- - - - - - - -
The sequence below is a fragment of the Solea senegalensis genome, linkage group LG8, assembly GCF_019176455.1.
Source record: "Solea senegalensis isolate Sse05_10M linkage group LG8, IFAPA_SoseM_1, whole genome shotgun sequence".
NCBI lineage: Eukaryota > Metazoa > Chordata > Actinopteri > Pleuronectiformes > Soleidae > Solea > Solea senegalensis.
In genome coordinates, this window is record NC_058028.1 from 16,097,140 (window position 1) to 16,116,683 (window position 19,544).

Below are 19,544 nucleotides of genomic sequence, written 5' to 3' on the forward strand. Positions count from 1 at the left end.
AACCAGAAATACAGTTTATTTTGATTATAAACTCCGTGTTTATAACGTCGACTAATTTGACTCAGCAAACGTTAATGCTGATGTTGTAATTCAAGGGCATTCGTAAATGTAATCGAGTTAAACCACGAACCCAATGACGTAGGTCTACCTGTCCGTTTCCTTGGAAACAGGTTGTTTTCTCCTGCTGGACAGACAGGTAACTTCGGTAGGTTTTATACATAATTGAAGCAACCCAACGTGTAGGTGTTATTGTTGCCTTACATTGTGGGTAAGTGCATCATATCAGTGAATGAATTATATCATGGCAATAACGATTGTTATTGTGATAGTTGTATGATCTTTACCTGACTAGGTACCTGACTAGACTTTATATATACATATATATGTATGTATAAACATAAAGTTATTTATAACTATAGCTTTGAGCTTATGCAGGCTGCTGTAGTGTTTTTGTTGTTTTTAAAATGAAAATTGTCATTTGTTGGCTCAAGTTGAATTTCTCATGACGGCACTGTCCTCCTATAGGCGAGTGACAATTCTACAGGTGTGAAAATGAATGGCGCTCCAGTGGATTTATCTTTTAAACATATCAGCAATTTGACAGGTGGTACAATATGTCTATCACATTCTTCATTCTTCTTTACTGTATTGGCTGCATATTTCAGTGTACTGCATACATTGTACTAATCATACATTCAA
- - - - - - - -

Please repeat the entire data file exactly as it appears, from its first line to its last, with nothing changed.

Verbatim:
The sequence below is a fragment of the Solea senegalensis genome, linkage group LG8, assembly GCF_019176455.1.
Source record: "Solea senegalensis isolate Sse05_10M linkage group LG8, IFAPA_SoseM_1, whole genome shotgun sequence".
NCBI lineage: Eukaryota > Metazoa > Chordata > Actinopteri > Pleuronectiformes > Soleidae > Solea > Solea senegalensis.
In genome coordinates, this window is record NC_058028.1 from 16,097,140 (window position 1) to 16,116,683 (window position 19,544).

Below are 19,544 nucleotides of genomic sequence, written 5' to 3' on the forward strand. Positions count from 1 at the left end.
AACCAGAAATACAGTTTATTTTGATTATAAACTCCGTGTTTATAACGTCGACTAATTTGACTCAGCAAACGTTAATGCTGATGTTGTAATTCAAGGGCATTCGTAAATGTAATCGAGTTAAACCACGAACCCAATGACGTAGGTCTACCTGTCCGTTTCCTTGGAAACAGGTTGTTTTCTCCTGCTGGACAGACAGGTAACTTCGGTAGGTTTTATACATAATTGAAGCAACCCAACGTGTAGGTGTTATTGTTGCCTTACATTGTGGGTAAGTGCATCATATCAGTGAATGAATTATATCATGGCAATAACGATTGTTATTGTGATAGTTGTATGATCTTTACCTGACTAGGTACCTGACTAGACTTTATATATACATATATATGTATGTATAAACATAAAGTTATTTATAACTATAGCTTTGAGCTTATGCAGGCTGCTGTAGTGTTTTTGTTGTTTTTAAAATGAAAATTGTCATTTGTTGGCTCAAGTTGAATTTCTCATGACGGCACTGTCCTCCTATAGGCGAGTGACAATTCTACAGGTGTGAAAATGAATGGCGCTCCAGTGGATTTATCTTTTAAACATATCAGCAATTTGACAGGTGGTACAATATGTCTATCACATTCTTCATTCTTCTTTACTGTATTGGCTGCATATTTCAGTGTACTGCATACATTGTACTAATCATACATTCAA